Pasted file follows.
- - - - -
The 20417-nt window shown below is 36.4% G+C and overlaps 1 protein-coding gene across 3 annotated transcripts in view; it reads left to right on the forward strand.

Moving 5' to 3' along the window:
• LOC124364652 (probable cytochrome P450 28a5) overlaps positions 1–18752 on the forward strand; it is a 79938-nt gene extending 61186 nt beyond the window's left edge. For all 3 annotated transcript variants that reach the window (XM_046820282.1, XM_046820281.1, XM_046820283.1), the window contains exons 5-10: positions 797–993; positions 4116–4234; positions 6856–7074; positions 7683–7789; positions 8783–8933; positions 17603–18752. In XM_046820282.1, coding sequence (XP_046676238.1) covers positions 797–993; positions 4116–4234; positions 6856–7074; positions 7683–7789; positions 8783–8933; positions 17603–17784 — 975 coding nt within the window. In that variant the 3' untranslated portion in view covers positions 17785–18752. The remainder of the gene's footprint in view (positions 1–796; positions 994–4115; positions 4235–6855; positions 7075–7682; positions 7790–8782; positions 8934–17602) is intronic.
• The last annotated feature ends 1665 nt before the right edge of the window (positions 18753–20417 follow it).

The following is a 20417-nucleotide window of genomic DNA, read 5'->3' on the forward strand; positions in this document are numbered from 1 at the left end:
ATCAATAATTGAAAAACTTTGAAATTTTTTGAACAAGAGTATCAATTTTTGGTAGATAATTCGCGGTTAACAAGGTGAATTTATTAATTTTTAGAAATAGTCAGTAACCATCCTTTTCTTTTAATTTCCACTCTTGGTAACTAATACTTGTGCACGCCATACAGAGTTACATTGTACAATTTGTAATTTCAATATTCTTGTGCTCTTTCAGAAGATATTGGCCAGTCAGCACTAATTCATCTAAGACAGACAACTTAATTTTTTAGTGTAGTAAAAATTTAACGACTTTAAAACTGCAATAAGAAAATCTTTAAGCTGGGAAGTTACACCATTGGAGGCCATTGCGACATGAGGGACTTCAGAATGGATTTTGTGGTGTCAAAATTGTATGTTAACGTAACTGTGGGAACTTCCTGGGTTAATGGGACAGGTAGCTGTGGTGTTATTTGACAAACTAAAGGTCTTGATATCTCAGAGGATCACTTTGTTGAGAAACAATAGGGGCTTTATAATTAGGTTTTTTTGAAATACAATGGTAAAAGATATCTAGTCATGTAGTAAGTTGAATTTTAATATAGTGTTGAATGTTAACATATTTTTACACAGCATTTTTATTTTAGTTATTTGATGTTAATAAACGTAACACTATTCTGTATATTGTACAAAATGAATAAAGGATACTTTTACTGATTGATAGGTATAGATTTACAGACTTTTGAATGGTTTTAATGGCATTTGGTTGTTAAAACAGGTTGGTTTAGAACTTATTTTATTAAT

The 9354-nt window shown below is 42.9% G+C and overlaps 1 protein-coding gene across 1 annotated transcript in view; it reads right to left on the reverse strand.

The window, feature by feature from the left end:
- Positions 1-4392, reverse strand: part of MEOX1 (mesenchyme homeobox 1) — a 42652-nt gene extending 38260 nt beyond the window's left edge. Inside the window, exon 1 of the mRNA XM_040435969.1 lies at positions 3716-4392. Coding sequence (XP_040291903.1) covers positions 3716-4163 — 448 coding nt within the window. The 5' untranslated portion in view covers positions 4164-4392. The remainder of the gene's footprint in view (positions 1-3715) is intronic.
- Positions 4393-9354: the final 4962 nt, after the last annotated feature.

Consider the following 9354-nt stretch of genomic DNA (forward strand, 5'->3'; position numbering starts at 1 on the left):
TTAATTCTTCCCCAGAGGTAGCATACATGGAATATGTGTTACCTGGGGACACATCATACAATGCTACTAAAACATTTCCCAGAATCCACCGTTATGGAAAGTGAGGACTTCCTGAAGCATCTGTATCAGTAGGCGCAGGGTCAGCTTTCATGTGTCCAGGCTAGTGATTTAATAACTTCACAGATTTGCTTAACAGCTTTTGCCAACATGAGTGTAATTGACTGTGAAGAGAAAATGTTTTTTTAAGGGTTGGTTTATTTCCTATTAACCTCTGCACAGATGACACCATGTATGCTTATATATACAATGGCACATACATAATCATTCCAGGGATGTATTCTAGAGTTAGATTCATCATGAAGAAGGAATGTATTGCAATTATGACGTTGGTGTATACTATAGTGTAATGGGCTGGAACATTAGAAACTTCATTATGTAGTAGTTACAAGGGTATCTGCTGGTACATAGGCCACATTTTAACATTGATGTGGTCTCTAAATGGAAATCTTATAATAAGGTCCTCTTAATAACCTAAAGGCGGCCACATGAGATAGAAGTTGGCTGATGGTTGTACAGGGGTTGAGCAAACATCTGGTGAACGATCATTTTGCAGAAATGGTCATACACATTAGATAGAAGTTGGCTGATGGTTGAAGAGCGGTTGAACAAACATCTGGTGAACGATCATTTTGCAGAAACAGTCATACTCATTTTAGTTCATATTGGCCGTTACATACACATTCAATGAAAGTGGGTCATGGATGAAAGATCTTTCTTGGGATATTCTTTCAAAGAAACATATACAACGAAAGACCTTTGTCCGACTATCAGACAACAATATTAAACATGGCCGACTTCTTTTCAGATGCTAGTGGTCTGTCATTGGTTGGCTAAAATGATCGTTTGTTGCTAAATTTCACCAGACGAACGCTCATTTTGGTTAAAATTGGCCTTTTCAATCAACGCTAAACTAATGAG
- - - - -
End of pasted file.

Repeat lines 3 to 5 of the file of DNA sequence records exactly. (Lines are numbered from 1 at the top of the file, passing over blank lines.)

• LOC124364652 (probable cytochrome P450 28a5) overlaps positions 1–18752 on the forward strand; it is a 79938-nt gene extending 61186 nt beyond the window's left edge. For all 3 annotated transcript variants that reach the window (XM_046820282.1, XM_046820281.1, XM_046820283.1), the window contains exons 5-10: positions 797–993; positions 4116–4234; positions 6856–7074; positions 7683–7789; positions 8783–8933; positions 17603–18752. In XM_046820282.1, coding sequence (XP_046676238.1) covers positions 797–993; positions 4116–4234; positions 6856–7074; positions 7683–7789; positions 8783–8933; positions 17603–17784 — 975 coding nt within the window. In that variant the 3' untranslated portion in view covers positions 17785–18752. The remainder of the gene's footprint in view (positions 1–796; positions 994–4115; positions 4235–6855; positions 7075–7682; positions 7790–8782; positions 8934–17602) is intronic.
• The last annotated feature ends 1665 nt before the right edge of the window (positions 18753–20417 follow it).

The following is a 20417-nucleotide window of genomic DNA, read 5'->3' on the forward strand; positions in this document are numbered from 1 at the left end: